In 1994, the small West Otago town of Tapanui lost its hospital. For years after, locals had to travel to Gore, Balclutha, or Invercargill for hospital care and emergency services, away from their community and their support networks, which was a particular problem for elderly patients. But something changed.
Today, Tapanui boasts a fully-staffed rest home, Ribbonwood, and an integrated medical centre, funded by $3.6 million of local money, and 26,000 hours of volunteer time. How? In 2002 members of the community decided to take matters into their own hands, establishing the West Otago Health Trust to create the right solutions for local health needs. The Government came to the party too, gifting the land that the buildings sit on to the Trust.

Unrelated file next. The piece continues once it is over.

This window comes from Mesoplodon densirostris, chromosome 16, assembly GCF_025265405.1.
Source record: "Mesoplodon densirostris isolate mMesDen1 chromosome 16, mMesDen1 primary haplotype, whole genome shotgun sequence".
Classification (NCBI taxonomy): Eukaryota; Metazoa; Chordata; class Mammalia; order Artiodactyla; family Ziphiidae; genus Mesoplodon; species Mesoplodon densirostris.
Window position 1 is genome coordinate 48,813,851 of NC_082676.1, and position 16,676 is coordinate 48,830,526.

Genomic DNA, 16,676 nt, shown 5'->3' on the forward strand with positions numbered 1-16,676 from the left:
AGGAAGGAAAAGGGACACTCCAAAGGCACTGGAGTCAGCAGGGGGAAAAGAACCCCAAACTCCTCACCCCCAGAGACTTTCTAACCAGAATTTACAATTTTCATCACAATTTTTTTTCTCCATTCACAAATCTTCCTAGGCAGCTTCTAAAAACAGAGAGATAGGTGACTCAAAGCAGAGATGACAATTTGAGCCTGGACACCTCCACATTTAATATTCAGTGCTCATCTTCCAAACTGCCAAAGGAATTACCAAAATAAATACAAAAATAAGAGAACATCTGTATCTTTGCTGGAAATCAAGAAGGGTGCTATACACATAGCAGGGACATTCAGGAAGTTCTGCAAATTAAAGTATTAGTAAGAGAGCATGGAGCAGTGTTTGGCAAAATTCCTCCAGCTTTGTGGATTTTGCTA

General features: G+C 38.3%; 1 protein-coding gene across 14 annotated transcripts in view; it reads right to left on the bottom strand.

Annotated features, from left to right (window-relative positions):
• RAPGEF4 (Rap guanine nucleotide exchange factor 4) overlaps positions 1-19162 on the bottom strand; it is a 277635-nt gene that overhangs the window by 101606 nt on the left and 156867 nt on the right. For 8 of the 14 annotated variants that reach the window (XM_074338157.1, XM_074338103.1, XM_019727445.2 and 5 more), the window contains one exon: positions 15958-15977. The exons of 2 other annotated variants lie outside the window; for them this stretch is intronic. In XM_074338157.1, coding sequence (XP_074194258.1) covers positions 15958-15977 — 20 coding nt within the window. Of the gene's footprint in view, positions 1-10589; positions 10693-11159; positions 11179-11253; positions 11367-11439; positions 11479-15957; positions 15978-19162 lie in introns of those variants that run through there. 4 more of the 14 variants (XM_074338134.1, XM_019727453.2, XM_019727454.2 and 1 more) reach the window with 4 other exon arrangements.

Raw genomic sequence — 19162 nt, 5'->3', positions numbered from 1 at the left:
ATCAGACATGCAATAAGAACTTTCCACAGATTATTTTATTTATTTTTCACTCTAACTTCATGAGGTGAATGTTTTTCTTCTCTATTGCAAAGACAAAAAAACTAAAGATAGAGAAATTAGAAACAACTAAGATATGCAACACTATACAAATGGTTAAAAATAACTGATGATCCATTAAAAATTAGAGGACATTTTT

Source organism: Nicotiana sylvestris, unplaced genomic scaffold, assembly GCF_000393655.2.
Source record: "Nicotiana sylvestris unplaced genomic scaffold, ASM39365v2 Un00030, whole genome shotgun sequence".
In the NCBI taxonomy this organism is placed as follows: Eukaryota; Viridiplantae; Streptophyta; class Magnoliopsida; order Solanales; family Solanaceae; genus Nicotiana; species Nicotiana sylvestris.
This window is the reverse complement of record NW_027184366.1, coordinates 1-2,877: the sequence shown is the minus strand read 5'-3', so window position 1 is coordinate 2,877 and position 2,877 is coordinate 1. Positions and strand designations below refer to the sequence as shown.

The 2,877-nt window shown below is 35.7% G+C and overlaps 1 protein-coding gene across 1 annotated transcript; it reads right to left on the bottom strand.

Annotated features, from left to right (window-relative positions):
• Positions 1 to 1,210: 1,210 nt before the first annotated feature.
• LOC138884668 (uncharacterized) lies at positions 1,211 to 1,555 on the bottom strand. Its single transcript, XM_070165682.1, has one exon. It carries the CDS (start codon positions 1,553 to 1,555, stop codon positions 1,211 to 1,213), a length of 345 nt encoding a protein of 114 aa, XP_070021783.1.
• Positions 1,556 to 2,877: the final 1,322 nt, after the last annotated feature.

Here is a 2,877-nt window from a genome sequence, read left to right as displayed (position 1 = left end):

Tapanui’s story illustrates some vital lessons for other towns facing challenges in New Zealand’s regions. And for many places those challenges will be significant. Over the next 30 years, it’s projected that around two-thirds of our regions will experience population stagnation or decline, with the population growing significantly older on average.
The regions may also struggle with larger economic forces. For example, as a small nation we don’t have much of a “home market” so we rely heavily on access to global markets which typically occurs through globally-linked “growth nodes” — read, urban centres with international airports and ports. Regional communities will need good transport links with these centres to take advantage of international opportunities. If they’re isolated and we can’t build the necessary roads and rail to link them in, these communities will struggle.
Continue to the full article on Newsroom || April 24, 2018 |||